Thursday, November 09, 2017

Naturist dining, the French way

(Photo courtesy of tweeter anpnaturiste75 as shown at Taiwan's Apple Daily website)

Eating in the nude  might still sound strange or even dangerous - due to the risk of hot substances like soup and coffee spilling - but is making inroads into the culinary scene.
Of course, any naturist has eaten naked before - at home or at naturist resorts. When I visited a Croatian resort about a decade ago, my biggest surprise was that you could actually not be naked in their restaurant, but luckily they had a beach bar and a pool bar where that was not a problem, and it shouldn't be anywhere.
The new trend is that nude or naturist dining is expanding outside the relative isolation of the naturist resort into the "mainstream" - unfortunately still textile - world. After an experiment with the Bunyadi in London earlier this year, we now have a full-time naturist restaurant - the O'Naturel in Paris.
The media reports, which you will find easily if you search online, all mention the somewhat temporary appearance of a naturist park near Paris, a phenomenon which has been more than temporary in nearby Germany.
O'Naturel works only with reservations, is only open for dinner from 7:30 to 11 each evening, and closes on Sundays and Mondays.
Due to the nature of our society, the privacy of the customers has to be guaranteed by heavy curtains outside, while inside there are seats for 40 guests.
As a naturist myself, I am more concerned about the quality and pricing of the food. According to media reports, prices for a dish start at 32 euro.
Every attempt to bring more acceptance for naturism in society at large, whether by opening a new resort such as the Phuan Naturist Village from my previous post, or launching a naturist restaurant, is a worthwhile endeavor that deserves our support.
While our ideal that non-sexual social nudity becomes completely acceptable, and that we therefore can walk around and dine or brunch naked whenever and wherever the weather allows, might still be far away, a venture like the naturist restaurant brings it one step closer.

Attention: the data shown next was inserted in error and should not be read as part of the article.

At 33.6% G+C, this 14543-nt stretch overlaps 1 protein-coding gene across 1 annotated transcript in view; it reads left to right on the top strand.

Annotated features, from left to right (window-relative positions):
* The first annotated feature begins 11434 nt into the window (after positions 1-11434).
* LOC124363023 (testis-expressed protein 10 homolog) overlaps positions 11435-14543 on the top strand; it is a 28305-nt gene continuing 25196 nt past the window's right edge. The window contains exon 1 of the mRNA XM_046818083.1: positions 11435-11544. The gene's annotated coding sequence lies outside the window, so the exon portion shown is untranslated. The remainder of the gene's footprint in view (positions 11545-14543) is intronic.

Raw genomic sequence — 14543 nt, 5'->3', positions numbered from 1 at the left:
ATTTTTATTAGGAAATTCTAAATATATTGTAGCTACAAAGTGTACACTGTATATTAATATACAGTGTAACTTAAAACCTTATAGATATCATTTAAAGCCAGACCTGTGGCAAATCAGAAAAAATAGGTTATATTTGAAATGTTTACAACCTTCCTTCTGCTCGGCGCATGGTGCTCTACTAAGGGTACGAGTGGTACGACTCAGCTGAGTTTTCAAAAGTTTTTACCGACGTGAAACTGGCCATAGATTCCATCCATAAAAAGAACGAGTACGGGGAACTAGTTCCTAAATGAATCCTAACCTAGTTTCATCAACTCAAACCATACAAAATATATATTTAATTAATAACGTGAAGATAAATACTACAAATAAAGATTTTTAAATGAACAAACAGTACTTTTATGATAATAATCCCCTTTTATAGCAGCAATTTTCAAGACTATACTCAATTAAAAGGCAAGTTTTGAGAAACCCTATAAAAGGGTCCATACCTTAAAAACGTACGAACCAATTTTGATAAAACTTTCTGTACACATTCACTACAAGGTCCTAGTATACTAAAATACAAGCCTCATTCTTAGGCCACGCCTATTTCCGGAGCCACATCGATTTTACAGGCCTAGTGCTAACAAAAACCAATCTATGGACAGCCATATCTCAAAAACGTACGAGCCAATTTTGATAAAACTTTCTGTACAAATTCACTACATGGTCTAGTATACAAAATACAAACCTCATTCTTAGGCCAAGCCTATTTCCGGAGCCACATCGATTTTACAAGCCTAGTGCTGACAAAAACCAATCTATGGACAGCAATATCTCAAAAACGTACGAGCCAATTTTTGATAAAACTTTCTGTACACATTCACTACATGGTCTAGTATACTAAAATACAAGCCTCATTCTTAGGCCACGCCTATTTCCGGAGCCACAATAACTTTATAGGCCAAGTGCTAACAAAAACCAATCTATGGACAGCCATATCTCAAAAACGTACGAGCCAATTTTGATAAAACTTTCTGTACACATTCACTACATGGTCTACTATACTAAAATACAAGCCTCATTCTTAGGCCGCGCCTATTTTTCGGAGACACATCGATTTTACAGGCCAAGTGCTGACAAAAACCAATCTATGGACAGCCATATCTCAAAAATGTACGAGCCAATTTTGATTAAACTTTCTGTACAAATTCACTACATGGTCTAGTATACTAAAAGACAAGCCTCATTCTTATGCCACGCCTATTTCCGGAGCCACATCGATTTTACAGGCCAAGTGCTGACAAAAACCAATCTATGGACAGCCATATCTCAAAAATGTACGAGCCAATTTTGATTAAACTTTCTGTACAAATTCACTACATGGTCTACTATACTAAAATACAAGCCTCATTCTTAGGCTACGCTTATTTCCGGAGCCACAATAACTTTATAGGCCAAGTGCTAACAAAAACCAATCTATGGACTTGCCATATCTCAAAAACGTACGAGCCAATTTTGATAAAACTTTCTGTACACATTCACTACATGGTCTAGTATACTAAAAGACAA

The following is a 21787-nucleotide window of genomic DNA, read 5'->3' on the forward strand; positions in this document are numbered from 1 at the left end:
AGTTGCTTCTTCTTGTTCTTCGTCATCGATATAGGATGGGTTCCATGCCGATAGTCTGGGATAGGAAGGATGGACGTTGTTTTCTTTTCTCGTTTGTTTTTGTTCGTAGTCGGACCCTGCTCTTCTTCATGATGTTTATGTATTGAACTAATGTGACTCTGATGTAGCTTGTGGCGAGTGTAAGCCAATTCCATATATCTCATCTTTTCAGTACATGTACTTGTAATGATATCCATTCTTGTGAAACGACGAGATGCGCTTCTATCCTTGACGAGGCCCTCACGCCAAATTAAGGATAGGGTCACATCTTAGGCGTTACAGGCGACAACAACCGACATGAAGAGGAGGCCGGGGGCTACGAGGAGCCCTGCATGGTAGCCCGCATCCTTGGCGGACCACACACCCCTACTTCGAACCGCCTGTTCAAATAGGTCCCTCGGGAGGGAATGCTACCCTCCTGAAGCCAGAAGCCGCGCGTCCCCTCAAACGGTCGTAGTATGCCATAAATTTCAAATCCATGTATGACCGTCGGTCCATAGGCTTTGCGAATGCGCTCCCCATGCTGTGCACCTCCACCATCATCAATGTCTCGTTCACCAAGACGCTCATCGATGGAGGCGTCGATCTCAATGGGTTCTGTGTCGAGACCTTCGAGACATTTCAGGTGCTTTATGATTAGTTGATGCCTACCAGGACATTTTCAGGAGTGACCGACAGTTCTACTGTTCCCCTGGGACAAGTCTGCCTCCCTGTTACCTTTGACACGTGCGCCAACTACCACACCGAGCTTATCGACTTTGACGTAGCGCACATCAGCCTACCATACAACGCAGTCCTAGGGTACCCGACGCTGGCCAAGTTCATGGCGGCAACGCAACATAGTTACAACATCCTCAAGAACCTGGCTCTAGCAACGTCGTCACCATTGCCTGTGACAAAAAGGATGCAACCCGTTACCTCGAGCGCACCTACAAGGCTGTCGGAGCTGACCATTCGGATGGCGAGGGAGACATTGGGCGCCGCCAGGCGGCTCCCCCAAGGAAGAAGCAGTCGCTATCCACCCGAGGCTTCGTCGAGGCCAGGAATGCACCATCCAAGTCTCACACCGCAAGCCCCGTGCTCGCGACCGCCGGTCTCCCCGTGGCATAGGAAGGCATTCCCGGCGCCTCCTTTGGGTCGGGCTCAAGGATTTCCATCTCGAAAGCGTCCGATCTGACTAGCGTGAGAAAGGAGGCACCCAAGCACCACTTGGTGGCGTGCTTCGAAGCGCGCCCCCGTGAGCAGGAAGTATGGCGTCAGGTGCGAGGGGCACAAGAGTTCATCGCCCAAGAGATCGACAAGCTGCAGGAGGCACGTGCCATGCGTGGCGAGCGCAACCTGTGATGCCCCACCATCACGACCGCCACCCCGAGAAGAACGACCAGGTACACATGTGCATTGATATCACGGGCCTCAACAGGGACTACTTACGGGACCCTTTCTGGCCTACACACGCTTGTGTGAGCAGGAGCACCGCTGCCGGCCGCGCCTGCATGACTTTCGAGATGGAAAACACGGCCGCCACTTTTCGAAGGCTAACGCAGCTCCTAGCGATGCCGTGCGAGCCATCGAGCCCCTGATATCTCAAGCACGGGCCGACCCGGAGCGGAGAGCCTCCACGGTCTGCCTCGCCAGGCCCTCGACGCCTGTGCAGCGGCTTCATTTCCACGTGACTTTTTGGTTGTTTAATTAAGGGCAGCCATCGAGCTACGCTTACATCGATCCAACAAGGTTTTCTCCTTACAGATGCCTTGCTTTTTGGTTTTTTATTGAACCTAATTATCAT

The restaurant's website is and of course, they also have a Facebook page.
You can find the Chinese-language Apple Daily Taiwan report at

Tuesday, November 07, 2017

Thailand's latest naturist village: Phuan

Thailand has taken yet another step forward to cement its position as the leading destination for naturists in Asia.
This month, the Phuan Naturist Village opens its doors to guests in Sattahip, the next town on the coast about 20 km south from Pattaya, which itself is a mere one-and-a-half-hour bus ride from Bangkok and from its international airport, Suvarnabhumi.
Of course, Pattaya itself already has a naturist hotel, the Chan Resort, in an alley or "soi" off busy Thappraya Road, the street which links Pattaya to the Jomtien area to the south.
While the Chan Resort is a hotel building with swimming pool within reach of public transportation and the lively city, Phuan Naturist Village is more of a resort with 5 bungalows, 4 villas and a swimming pool with waterfall set in the countryside.
The website also says there is a game room, a fitness room, karaoke and sauna, and the pool is 7 by 17 meters large.
According to a story on a Dutch naturist website (, the village was founded by four sisters, who chose the name 'Phuan,' which means friend in Thai. Nevertheless, the website itself says it was one young Thai woman who was 'converted' to naturism, talked to her friends about it, and persuaded them to open a naturist resort together.
Anyway, we wish them all the luck.
It's great for Thailand to be able to lead the way on naturism in the region, with a vibrant naturist association and already several naturist resorts spread out over the country from north to south. The country has become an example for the establishment and expansion of naturism in a country which on the surface, looks like it might not welcome the practice.